Prescription weight loss medications are not appropriate for those individuals who are trying to lose small amounts of weight. In fact, a doctor can only prescribe weight loss medications to individuals with a BMI greater than or equal to 30 unless the individual has at least one weight related co-morbidity (hypertension, diabetes, or hyperlipidemia) who qualify for medication with BMI greater than 27. Weight loss should continually be monitored while individuals are receiving medication and should be discontinued after 12 weeks is the individual did not obtain at least a 5% weight loss. Here are just a few of the prescription weight loss drugs:
  • Orlistat Rx also known as Xenical: Refer to information above. Only difference is dosing, individuals should take 120 mg with each meal containing fat.
  • Phentermine also known as Adipex-P: The medication works as a short term appetite suppressant and is a stimulant which increases norepinephrine. The medication is available in both tablets and capsules and range from 15-27.5 mg which are taken before or right after breakfast daily. Main side effects are increases in blood pressure, fast heartbeat, and agitation. Phentermine should never be stopped abruptly due to a seizure risk and should be tapered off cautiously.
  • Phentermine/Topiramate: Extended release also known as Qsymia. Qsymia works by decreasing appetite and making a person feel full. This medication is a controlled substance schedule 4  medication. It is titrated up after 14 days. It is part of the REMS program due to its high teratogenic risks, meaning it can cause a lot of harm to the fetus if a woman takes the medication while pregnant. Main side effects are fast heart beat, insomnia, and dry mouth.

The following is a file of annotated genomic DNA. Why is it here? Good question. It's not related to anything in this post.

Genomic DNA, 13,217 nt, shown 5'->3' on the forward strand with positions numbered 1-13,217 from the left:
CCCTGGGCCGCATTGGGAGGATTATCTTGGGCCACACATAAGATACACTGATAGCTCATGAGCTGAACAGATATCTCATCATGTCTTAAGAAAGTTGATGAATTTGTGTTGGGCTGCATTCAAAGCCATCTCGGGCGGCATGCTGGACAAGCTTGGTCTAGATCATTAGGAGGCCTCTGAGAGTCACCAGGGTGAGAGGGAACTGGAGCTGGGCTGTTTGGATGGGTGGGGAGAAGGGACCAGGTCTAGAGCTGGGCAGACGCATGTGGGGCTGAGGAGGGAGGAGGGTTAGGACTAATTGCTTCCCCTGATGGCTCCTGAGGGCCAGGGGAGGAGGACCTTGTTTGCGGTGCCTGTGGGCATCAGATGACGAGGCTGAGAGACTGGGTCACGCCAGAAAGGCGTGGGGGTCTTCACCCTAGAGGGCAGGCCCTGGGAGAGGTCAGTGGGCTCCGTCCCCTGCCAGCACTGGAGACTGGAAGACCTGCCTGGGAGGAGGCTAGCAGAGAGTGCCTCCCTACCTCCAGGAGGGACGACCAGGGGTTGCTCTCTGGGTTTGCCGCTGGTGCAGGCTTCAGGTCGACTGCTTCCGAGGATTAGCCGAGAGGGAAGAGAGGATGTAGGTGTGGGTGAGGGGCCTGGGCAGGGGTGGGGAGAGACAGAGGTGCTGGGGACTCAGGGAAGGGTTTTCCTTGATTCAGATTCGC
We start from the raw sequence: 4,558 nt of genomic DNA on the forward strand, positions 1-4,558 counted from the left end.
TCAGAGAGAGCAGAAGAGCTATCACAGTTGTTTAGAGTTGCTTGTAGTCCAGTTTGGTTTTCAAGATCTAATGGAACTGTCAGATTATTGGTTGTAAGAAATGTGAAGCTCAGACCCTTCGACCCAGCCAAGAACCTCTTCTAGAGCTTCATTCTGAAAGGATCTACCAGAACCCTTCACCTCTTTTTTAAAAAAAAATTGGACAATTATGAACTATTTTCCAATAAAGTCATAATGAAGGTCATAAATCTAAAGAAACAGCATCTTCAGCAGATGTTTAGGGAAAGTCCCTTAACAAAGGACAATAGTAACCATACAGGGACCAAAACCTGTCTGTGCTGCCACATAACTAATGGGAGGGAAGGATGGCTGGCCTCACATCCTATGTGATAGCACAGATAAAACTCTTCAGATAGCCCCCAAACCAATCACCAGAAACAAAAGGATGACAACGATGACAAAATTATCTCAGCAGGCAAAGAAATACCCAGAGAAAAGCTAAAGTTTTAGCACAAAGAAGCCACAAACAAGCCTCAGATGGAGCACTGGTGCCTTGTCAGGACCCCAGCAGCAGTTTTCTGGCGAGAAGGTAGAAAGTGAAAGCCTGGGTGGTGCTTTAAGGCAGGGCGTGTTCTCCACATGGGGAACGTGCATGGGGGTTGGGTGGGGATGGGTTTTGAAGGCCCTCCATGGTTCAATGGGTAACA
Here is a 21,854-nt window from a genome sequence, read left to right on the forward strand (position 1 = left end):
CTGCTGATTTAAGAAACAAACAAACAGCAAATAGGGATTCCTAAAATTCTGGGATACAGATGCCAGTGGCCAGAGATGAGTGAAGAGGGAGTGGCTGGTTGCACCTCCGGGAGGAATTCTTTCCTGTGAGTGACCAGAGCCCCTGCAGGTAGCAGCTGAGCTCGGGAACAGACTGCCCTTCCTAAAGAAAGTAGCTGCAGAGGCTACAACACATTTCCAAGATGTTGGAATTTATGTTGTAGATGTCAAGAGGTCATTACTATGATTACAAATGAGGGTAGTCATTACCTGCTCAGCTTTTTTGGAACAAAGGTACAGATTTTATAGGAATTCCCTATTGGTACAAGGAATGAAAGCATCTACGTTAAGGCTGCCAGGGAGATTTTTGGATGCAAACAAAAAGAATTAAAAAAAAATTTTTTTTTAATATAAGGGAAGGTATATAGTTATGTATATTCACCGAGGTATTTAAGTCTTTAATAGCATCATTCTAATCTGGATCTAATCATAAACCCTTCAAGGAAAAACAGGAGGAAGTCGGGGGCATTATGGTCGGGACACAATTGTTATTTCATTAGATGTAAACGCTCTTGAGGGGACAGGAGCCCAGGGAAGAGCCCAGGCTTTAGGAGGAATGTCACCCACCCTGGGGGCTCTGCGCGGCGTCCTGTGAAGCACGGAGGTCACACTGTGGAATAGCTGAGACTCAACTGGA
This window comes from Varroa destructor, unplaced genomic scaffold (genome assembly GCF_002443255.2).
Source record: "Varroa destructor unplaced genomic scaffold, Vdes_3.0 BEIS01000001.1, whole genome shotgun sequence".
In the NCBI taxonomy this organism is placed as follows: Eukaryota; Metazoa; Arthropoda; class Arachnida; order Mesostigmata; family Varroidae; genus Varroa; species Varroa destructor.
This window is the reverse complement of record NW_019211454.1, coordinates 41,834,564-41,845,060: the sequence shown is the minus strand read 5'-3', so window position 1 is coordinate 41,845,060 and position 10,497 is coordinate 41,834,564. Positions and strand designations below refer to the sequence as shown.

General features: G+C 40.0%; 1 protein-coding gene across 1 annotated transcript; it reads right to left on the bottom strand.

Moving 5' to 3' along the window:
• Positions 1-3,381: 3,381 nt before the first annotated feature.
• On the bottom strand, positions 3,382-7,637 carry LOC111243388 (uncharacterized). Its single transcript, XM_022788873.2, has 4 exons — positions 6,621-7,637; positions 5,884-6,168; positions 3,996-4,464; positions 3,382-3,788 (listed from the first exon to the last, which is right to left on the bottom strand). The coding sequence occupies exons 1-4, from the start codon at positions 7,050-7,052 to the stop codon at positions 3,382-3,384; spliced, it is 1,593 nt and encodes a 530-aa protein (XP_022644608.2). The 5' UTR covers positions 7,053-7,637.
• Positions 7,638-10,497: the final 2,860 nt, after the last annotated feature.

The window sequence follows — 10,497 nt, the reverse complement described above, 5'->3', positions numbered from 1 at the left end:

• Lorcaserin also known Belviq: This medication works by increasing satiety, meaning it will make the individual feel full and then therefore eat less resulting in weight loss. It is a controlled substance (schedule 4 medication), which is given as 10 mg twice a day. Main side effects are headache, dry mouth, constipation, and may lower blood sugar. Patients who are taking other drugs involving serotonin and taking this medicine should be monitored due to risk of serotonin syndrome.
  • Naltrexone/Bupropion also known Contrave: This medication works by decreasing food cravings and reducing appetite. Contrave is dosed differently than the other medications and is titrated up throughout four weeks reaching a max of 4 pills per day. Individuals are instructed to not take with a high fat meal. Main side effects are nausea, abnormal dreams, and headache. This medication should not be used concurrently with opioids. Opioids should be discontinued at least 7 days prior to using Contrave.
 
Reference
 
1. 2013 AHA/ACC/TOS Guideline for the Management of Overweight and Obesity in Adults: A Report of the American College of Cardiology/AHA Task Force on Practice Guidelines and The Obesity Society. J Am Coll Cardiol. 2014; 63:2985-3023.